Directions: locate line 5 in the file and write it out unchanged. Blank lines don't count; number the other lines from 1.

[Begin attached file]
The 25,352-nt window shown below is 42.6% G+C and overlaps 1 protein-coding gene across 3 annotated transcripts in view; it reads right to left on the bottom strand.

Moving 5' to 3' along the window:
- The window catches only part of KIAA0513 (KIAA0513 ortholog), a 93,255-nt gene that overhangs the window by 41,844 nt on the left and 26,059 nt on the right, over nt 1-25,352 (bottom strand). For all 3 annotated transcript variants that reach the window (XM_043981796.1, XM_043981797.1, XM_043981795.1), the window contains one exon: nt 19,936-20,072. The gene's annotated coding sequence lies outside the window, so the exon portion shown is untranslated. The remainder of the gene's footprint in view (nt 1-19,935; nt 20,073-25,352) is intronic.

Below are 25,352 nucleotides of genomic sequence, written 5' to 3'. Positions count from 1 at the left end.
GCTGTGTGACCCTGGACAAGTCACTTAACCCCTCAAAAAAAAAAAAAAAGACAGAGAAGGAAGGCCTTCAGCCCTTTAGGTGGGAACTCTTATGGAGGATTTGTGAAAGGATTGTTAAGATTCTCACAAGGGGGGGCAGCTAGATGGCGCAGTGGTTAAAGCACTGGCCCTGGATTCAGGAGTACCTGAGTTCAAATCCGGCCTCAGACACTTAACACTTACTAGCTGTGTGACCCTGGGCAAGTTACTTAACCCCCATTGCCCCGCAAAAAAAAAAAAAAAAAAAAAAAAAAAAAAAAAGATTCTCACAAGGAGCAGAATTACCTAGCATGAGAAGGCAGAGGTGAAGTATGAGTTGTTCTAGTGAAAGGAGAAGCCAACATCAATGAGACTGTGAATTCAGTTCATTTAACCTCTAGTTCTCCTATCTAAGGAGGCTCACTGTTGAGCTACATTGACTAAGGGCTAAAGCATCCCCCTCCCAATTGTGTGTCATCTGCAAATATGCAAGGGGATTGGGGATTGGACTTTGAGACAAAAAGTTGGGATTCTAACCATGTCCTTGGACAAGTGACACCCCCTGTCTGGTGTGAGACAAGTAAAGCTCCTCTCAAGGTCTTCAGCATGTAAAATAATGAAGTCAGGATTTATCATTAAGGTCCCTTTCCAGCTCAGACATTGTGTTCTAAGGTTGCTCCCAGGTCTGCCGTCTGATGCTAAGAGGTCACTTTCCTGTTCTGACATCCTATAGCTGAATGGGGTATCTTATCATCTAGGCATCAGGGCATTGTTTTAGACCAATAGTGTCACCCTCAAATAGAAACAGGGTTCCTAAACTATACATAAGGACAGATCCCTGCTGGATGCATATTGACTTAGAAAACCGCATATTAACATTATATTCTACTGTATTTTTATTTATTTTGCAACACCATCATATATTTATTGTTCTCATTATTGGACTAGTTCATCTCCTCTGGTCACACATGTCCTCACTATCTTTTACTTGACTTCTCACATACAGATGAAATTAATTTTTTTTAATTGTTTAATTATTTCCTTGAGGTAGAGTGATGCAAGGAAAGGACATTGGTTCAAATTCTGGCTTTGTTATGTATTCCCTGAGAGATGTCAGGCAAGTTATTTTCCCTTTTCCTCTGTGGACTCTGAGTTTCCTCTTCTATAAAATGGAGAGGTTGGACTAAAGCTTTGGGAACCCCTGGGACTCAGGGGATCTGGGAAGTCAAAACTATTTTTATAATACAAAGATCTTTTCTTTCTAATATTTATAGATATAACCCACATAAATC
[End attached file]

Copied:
GCTGTGTGACCCTGGACAAGTCACTTAACCCCTCAAAAAAAAAAAAAAAGACAGAGAAGGAAGGCCTTCAGCCCTTTAGGTGGGAACTCTTATGGAGGATTTGTGAAAGGATTGTTAAGATTCTCACAAGGGGGGGCAGCTAGATGGCGCAGTGGTTAAAGCACTGGCCCTGGATTCAGGAGTACCTGAGTTCAAATCCGGCCTCAGACACTTAACACTTACTAGCTGTGTGACCCTGGGCAAGTTACTTAACCCCCATTGCCCCGCAAAAAAAAAAAAAAAAAAAAAAAAAAAAAAAAAGATTCTCACAAGGAGCAGAATTACCTAGCATGAGAAGGCAGAGGTGAAGTATGAGTTGTTCTAGTGAAAGGAGAAGCCAACATCAATGAGACTGTGAATTCAGTTCATTTAACCTCTAGTTCTCCTATCTAAGGAGGCTCACTGTTGAGCTACATTGACTAAGGGCTAAAGCATCCCCCTCCCAATTGTGTGTCATCTGCAAATATGCAAGGGGATTGGGGATTGGACTTTGAGACAAAAAGTTGGGATTCTAACCATGTCCTTGGACAAGTGACACCCCCTGTCTGGTGTGAGACAAGTAAAGCTCCTCTCAAGGTCTTCAGCATGTAAAATAATGAAGTCAGGATTTATCATTAAGGTCCCTTTCCAGCTCAGACATTGTGTTCTAAGGTTGCTCCCAGGTCTGCCGTCTGATGCTAAGAGGTCACTTTCCTGTTCTGACATCCTATAGCTGAATGGGGTATCTTATCATCTAGGCATCAGGGCATTGTTTTAGACCAATAGTGTCACCCTCAAATAGAAACAGGGTTCCTAAACTATACATAAGGACAGATCCCTGCTGGATGCATATTGACTTAGAAAACCGCATATTAACATTATATTCTACTGTATTTTTATTTATTTTGCAACACCATCATATATTTATTGTTCTCATTATTGGACTAGTTCATCTCCTCTGGTCACACATGTCCTCACTATCTTTTACTTGACTTCTCACATACAGATGAAATTAATTTTTTTTAATTGTTTAATTATTTCCTTGAGGTAGAGTGATGCAAGGAAAGGACATTGGTTCAAATTCTGGCTTTGTTATGTATTCCCTGAGAGATGTCAGGCAAGTTATTTTCCCTTTTCCTCTGTGGACTCTGAGTTTCCTCTTCTATAAAATGGAGAGGTTGGACTAAAGCTTTGGGAACCCCTGGGACTCAGGGGATCTGGGAAGTCAAAACTATTTTTATAATACAAAGATCTTTTCTTTCTAATATTTATAGATATAACCCACATAAATC